Three remarkable graduating seniors at UC Santa Barbara have been named winners of the university's top awards for their scholastic achievement, their extraordinary service to the university and the community, and their personal courage and persistence.
Harrison E. Weber, of Falmouth, Maine, is the recipient of the Thomas More Storke Award for Excellence, the campus's highest student honor, for outstanding scholarship and extraordinary service to the university, its students, and the community.
Seth R. Gorelik, of Los Angeles, is the recipient of the Jeremy D. Friedman Memorial Award, which recognizes outstanding leadership, superior scholarship, and contributions to undergraduate life on campus.
Antoinette L. Moreland-Carter, of Carson, is the recipient of the Alyce Marita Whitted Memorial Award, which recognizes a non-traditional student's endurance, persistence, and courage in the face of extraordinary challenges while pursuing an academic degree.
These and other student award winners will be honored at a University Awards Ceremony and Reception on Friday, June 15, from 3:30 to 6 p.m. in the campus's Corwin Pavilion. The winner of the Storke Award will also be honored at the Humanities and Arts Commencement ceremony at 1 p.m., Sunday, June 17, on the Commencement Green.
Harrison E. Weber, the Storke Award winner, is an honors student who one nominator described as "a visionary who has the courage and commitment to tackle big ideas." A tireless advocate for students, Weber has been a highly effective Associated Students (A.S.) president, and an influential leader impacting policy and practice in the UC system as a whole.
During his time at UCSB, Weber has influenced many areas of campus life, including student healthcare services, capital planning, and policies and practices related to judicial affairs and student protests. As A.S. president, he created the position of vice president for public health; and, as the undergraduate chair of the UC systemwide presidents, he co-authored a letter outlining concerns about proposed changes to student healthcare and insurance.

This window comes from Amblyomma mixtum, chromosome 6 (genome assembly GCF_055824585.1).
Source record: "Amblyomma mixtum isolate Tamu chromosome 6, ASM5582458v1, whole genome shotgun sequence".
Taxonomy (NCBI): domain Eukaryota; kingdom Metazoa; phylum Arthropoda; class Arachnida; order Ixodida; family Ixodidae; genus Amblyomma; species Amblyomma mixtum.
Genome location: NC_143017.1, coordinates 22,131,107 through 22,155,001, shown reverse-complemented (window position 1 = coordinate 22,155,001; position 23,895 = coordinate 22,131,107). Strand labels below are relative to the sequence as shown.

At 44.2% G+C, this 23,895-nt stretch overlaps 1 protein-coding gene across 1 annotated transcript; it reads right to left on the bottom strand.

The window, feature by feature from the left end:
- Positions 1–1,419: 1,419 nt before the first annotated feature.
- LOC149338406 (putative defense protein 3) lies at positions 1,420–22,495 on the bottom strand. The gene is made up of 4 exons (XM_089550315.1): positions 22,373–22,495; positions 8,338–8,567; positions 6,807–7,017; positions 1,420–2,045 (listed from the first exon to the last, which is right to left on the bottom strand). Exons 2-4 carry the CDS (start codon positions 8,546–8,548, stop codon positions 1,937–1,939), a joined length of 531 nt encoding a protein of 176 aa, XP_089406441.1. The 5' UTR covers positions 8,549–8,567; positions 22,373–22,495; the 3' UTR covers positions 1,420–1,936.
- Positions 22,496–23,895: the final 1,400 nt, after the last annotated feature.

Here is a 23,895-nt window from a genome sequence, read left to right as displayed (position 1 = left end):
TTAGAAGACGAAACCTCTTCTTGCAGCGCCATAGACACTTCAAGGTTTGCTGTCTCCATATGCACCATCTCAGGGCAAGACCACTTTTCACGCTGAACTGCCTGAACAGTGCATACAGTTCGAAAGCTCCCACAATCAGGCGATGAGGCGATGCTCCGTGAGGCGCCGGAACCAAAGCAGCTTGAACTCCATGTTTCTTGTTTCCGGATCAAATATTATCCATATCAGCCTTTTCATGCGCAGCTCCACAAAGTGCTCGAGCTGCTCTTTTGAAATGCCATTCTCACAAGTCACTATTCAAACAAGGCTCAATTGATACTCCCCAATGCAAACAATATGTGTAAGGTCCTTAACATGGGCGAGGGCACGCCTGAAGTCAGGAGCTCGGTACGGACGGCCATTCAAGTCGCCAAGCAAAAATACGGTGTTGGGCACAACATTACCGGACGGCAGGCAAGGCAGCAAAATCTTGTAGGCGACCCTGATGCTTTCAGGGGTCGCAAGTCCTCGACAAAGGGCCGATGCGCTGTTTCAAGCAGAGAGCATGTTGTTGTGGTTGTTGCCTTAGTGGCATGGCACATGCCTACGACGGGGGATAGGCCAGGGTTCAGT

Weber also was able to broker an unprecedented agreement between UCSB students and the administration that promised nonviolent protests as long as the campus respected the rights of students to engage in freedom of expression around volatile issues. In his capacity as Student Advocate General, he lobbied to implement restorative justice practices across campus that resulted in the formation of the Restorative Justice Implementation Committee, which began its work during the current academic year.
Graduating with a Bachelor of Arts degree with distinction in the history of public policy, Weber was described by another nominator as "mature, insightful, sensitive, politically astute, articulate, intelligent, and hard-working," and as someone who combines the capacity to lead with a strongly grounded social conscience.
Remarkably, Weber's journey to UCSB almost didn't happen after he sustained brain injuries from an accident during his senior year in high school. These led to a sustained absence from school, impacted his cognitive processing ability, and put both high school graduation and college admission at risk. With tremendous perseverance, Weber did graduate, and, after gaining admission to a range of top universities, decided to leave his hometown to attend school on the West Coast.
After graduation from UCSB, Weber plans to pursue joint degrees in law and public policy or public service at UC Berkeley, New York University, Columbia, or the University of Michigan.
Seth R. Gorelik, recipient of the Friedman award, is graduating with a degree in geography. Describing him as "a rock star of a worker" and "a poster child for the kind of student we want," Gorelik's nominator credits him with increasing the visibility of geography and of Geographic Information Systems (GIS) on campus.